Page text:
A window on the past: male ornamental plumage reveals the quality of their early-life environment.

TitleA window on the past: male ornamental plumage reveals the quality of their early-life environment.
Publication TypeJournal Article
Year of Publication2013
AuthorsWalker LK, Stevens M, Karadaş F, Kilner RM, Ewen JG
JournalProceedings. Biological sciences / The Royal Society
Volume280
Issue1756
Pagination20122852
Date Published2013 Apr 7
Abstract

It is well established that the expression of many ornamental traits is dependent on the current condition of the bearer. However, conditions experienced in early life are also known to be important for an individual's subsequent fitness and therefore, directly or indirectly, for the fitness of their mate. Specifically, a recent hypothesis suggests that sexually selected traits might be sensitive to conditions experienced during early-life development and thereby function as honest indicators of developmental history. Whether this applies to colourful male plumage, however, is largely unknown. We tested this idea with a field experiment by manipulating neonatal nutrition in a sexually dichromatic passerine, the hihi (Notymystis cincta). We found that carotenoid supplementation increased nestling plasma carotenoid concentration, which was in turn correlated with increased yellow saturation in male breeding plumage after moulting. We also found that the post-moult luminance (lightness) of the white ear-tufts tended to be reduced in males that had received an all-round nutritional supplement as nestlings. Black breeding plumage was not affected by neonatal nutritional treatment. Although the mechanisms that generate colourful plumage are evidently diverse, our results show that at least some parts of this display are accurate indicators of environmental conditions during development.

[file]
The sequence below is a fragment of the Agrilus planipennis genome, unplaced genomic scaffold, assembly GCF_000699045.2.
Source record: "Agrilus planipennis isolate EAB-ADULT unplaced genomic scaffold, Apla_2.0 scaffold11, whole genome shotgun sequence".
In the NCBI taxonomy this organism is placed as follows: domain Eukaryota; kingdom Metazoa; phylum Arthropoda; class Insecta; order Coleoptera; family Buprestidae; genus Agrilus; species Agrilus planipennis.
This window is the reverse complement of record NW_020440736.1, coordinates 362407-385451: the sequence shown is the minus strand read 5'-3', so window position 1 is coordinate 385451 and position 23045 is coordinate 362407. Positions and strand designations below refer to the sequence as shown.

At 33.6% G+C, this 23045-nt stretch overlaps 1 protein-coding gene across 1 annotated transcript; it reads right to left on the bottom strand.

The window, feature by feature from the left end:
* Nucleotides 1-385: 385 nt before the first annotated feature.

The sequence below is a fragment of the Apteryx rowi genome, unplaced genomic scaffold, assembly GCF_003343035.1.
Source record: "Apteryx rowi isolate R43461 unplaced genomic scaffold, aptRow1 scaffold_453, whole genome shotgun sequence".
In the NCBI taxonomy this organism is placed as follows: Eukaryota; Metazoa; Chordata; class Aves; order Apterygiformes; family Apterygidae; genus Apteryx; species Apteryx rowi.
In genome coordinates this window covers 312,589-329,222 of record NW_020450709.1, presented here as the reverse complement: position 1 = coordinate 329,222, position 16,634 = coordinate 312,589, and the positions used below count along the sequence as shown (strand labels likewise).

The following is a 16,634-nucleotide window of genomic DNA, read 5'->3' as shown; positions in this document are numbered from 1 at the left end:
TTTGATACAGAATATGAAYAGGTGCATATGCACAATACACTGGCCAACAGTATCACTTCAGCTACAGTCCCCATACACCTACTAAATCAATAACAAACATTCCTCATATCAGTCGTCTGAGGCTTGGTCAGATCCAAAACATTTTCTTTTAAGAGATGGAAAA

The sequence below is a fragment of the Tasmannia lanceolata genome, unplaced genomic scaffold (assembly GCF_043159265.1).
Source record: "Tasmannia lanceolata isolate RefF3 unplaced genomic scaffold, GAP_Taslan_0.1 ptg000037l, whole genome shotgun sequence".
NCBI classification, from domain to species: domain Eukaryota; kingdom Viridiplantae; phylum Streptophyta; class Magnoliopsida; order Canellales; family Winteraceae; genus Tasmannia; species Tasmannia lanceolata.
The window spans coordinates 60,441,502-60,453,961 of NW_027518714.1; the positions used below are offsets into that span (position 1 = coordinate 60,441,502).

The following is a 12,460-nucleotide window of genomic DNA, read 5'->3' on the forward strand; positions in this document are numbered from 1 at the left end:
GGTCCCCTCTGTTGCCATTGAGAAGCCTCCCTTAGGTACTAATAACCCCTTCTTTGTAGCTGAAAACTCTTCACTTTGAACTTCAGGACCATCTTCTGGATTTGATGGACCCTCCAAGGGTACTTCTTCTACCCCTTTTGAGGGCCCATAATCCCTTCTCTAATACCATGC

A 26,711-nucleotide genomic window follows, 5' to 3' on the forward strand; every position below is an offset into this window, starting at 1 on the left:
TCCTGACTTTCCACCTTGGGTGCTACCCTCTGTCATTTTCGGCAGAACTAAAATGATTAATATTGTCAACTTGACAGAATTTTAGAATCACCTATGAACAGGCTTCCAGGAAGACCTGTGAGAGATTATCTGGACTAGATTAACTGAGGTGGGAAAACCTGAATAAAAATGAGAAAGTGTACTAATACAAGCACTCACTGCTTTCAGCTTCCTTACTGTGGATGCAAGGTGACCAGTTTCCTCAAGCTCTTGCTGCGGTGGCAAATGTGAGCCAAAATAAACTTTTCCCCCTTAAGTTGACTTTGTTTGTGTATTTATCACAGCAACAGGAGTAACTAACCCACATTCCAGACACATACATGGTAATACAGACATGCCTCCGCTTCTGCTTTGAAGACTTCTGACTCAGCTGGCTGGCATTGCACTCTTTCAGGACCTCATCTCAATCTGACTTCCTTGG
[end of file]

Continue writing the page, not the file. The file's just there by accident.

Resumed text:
DOI10.1155/2013/591796
Alternate JournalProc. Biol. Sci.